Dave Ryding has made history winning Britain’s first gold in the Alpine Skiing World Cup, 55 years after the tour was created.
Ryding won the Hahnenkamm slalom race on the Ganslernhang racecourse at Kitzbühel in the Austrian Tirol, where he had previously taken silver five years ago in 2017.
Ryding, 35, who was already Britain’s most successful ever Alpine ski racer, was lying in sixth place after his first run, but moved into the lead after a 49.86 second second run, with the five racers skiing after him either skiing out or not matching his time.
Norwegians Lucas Braathen and Henrik Kristoffersen were second and third respectively, Kristoffersen, visibly excited for Ryding’s win at the finish, moving up more than 20 places from his first run position.
“You know, I’m 35 now, but I never stopped believing, I never stopped trying, and to bring the first victory for Great Britain in a World Cup, in Kitzbuhel… I mean, I don’t know if dreams are made better,” Ryding commented in the post race interview.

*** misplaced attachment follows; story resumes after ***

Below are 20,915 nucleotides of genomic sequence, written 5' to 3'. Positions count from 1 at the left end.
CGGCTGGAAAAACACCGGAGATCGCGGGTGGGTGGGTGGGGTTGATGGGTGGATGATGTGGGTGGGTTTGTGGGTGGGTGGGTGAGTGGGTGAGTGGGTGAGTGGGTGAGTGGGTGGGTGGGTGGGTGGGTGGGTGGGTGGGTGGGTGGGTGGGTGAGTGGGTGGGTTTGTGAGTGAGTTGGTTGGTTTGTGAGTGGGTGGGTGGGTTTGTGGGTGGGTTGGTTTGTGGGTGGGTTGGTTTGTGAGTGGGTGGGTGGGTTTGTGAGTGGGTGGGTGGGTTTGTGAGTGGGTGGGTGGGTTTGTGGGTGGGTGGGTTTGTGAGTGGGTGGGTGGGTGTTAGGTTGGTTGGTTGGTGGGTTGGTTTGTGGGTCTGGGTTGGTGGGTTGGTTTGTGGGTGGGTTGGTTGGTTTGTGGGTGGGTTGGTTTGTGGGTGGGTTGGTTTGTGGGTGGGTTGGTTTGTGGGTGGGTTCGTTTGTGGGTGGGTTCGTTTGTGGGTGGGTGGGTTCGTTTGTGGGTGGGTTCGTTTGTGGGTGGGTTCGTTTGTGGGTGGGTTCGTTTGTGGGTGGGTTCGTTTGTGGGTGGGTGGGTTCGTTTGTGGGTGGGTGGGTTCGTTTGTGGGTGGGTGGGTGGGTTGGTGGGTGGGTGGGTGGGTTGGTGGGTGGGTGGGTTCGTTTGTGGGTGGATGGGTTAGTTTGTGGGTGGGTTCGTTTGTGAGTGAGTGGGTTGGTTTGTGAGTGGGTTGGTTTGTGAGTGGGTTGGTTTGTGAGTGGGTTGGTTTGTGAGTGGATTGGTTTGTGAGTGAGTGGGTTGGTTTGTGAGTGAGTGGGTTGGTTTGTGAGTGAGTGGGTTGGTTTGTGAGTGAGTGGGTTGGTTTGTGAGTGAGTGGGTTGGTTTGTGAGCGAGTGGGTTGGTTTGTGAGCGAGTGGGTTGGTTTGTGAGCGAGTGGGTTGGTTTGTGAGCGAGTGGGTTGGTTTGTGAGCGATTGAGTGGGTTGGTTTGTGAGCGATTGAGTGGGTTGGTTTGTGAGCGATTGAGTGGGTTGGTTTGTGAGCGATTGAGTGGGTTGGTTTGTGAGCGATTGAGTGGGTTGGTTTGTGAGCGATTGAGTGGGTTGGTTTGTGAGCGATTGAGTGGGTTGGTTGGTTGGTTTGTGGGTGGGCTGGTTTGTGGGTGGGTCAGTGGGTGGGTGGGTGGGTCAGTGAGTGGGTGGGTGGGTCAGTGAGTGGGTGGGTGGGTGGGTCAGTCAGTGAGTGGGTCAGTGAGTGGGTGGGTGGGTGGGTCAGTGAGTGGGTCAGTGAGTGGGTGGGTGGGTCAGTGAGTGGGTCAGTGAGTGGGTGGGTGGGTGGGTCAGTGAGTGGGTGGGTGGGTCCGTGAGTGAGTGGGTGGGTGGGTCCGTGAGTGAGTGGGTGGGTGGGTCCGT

Dave’s long-time coach Tristan Glasse-Davies and his ski technician Jai Geyer were both clearly overwhelmed by his victory.
Ryding’s win came in the week of ceremonies in Mürren, Switzerland, commemorated the centenary of the creation of the slalom race format by British ski racing pioneer Sir Arnold Lunn, with members of the Lunn family, including Bernie, below, present. The first ever Alpine slalom race in its current form took place that or January 21st, 1922.
Hahnenkamm race organisers also noted that Britain’s Gordon Cleaver won the Combined race at the first ever staging of the meeting 91 years ago in 1931.
Ryding learned to ski on a dry slope in Lancashire and didn’t ski on snow until age 12. He is off to his fourth Winter Olympics in a few days’ time after competing in the final World Cup slalom before the Games in Schladming this coming Tuesday.
Along with the winner’s trophy Dave won a CHF 110,000 prize.
The win also takes Dave up to 4th in the FIS World Cup Slalom standings. Race images credit Red Bull.